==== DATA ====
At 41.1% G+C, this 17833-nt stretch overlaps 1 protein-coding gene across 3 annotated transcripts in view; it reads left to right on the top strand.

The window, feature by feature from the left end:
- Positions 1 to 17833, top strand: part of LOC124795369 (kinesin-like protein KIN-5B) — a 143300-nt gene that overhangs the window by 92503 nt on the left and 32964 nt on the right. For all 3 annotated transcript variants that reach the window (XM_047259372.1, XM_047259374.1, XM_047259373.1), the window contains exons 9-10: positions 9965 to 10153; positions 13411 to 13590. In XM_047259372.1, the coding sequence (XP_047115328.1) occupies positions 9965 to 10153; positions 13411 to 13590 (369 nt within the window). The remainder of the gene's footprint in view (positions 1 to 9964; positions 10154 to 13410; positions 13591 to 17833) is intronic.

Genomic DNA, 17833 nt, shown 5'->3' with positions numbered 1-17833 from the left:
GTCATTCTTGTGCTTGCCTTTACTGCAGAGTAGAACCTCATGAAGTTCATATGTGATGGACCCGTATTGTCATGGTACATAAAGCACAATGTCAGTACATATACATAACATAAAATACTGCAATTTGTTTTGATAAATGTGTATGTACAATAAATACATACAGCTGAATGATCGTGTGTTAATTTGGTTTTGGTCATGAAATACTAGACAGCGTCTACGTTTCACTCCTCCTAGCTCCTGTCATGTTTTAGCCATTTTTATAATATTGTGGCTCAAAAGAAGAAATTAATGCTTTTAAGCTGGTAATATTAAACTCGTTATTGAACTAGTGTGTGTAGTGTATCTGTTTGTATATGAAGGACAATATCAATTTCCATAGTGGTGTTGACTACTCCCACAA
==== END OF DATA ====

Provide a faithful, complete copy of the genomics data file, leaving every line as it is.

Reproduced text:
At 41.1% G+C, this 17833-nt stretch overlaps 1 protein-coding gene across 3 annotated transcripts in view; it reads left to right on the top strand.

The window, feature by feature from the left end:
- Positions 1 to 17833, top strand: part of LOC124795369 (kinesin-like protein KIN-5B) — a 143300-nt gene that overhangs the window by 92503 nt on the left and 32964 nt on the right. For all 3 annotated transcript variants that reach the window (XM_047259372.1, XM_047259374.1, XM_047259373.1), the window contains exons 9-10: positions 9965 to 10153; positions 13411 to 13590. In XM_047259372.1, the coding sequence (XP_047115328.1) occupies positions 9965 to 10153; positions 13411 to 13590 (369 nt within the window). The remainder of the gene's footprint in view (positions 1 to 9964; positions 10154 to 13410; positions 13591 to 17833) is intronic.

Genomic DNA, 17833 nt, shown 5'->3' with positions numbered 1-17833 from the left:
GTCATTCTTGTGCTTGCCTTTACTGCAGAGTAGAACCTCATGAAGTTCATATGTGATGGACCCGTATTGTCATGGTACATAAAGCACAATGTCAGTACATATACATAACATAAAATACTGCAATTTGTTTTGATAAATGTGTATGTACAATAAATACATACAGCTGAATGATCGTGTGTTAATTTGGTTTTGGTCATGAAATACTAGACAGCGTCTACGTTTCACTCCTCCTAGCTCCTGTCATGTTTTAGCCATTTTTATAATATTGTGGCTCAAAAGAAGAAATTAATGCTTTTAAGCTGGTAATATTAAACTCGTTATTGAACTAGTGTGTGTAGTGTATCTGTTTGTATATGAAGGACAATATCAATTTCCATAGTGGTGTTGACTACTCCCACAA